Poverty is on the rise in North Carolina and state policymakers are making it worse. The latest numbers from the U.S. Census Bureau show that 17.6 percent of the people in the state lived in poverty in 2009 and 2010. And that’s the average. It is much higher in many counties as data released this week will undoubtedly show.
The response by the General Assembly this summer to the rising poverty rate was to slash programs that help low-income families, from mental health services to early childhood programs. Tuition was increased at community colleges and universities and scholarship programs were cut.
Lawmakers reduced Medicaid by more than $2 billion when you take into account the federal matching funds lost because of state cuts. That will mean fewer health care services to people who are uninsured at a time when the census figures also show almost 20 percent of the people in North Carolina are not covered by an insurance plan.
But all is not lost. State officials want you to know that no matter how poor you are, you can buy a lottery ticket and count on that one in a million chance of striking it rich.
In fact, the state desperately needs you to buy a lottery ticket because as a new report from the Education and Law Project of the N.C. Justice shows, lottery revenues are increasingly being used to replace other education funding.
That’s not the way it was supposed to be of course. We were promised that lottery revenues would supplement funding for the schools, not replace money already being spent.
Lottery officials convinced the General Assembly a few years to weaken a law that mandated that 35 percent of lottery revenues go to education. Now that is just a target, not a requirement.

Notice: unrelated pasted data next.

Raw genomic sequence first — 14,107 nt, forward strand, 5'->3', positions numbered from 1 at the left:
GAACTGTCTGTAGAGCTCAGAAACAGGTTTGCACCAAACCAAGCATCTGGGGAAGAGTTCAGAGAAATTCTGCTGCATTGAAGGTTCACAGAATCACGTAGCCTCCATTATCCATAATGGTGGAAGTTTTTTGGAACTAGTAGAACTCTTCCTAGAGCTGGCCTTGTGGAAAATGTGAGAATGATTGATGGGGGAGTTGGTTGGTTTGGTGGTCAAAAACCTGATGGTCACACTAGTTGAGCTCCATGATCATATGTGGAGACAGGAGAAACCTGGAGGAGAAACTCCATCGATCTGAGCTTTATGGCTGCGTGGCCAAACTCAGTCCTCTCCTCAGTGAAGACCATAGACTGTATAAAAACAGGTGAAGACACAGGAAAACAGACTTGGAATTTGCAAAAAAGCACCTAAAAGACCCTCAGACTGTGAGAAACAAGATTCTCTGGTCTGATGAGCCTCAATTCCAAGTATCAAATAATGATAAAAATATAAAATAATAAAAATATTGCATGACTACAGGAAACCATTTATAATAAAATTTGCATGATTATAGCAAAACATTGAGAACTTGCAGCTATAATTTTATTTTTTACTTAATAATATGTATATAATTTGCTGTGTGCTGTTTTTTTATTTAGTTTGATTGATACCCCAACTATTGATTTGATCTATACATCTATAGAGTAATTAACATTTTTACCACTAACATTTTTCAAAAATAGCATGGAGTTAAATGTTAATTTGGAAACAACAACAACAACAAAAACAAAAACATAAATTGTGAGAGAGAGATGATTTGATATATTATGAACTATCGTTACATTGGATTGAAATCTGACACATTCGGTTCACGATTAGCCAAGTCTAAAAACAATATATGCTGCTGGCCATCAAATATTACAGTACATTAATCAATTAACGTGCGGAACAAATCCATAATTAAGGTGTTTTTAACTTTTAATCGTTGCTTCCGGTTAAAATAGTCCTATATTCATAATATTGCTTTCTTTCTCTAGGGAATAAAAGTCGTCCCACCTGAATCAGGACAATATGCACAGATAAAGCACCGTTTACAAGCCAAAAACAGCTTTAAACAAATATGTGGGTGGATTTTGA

Lottery officials say reducing that percentage and spending more on advertising allowed them to increase sales enough to actually increase the overall contribution to education.
That means enticing the poor into paying even more to fund schools because lawmakers would rather not fund it honestly through the state’s general revenues.
An investigation last year by N.C. Policy Watch found that the counties with the highest per capita lottery sales were almost all also the counties with the highest poverty rates.
Lottery officials don’t keep data on who plays. They’d rather not know apparently, but studies in other states and the Policy Watch investigation make it fairly obvious who is playing the most in North Carolina, people most desperate to improve their financial situation who are also people who can least afford to respond to the ubiquitous lottery ads and waste their hard-earned money.
Most Republicans opposed the lottery when it was created but unfortunately have done little to rein it in now that they control the General Assembly.
It is maddening but it not complicated. Poverty is on the rise in North Carolina and the poor play the lottery disproportionately. Education funding is also being reduced at the same time the lottery is increasingly replacing existing education funding.
It is a formula that doesn’t make sense for schools or for the low income families the state is exploiting.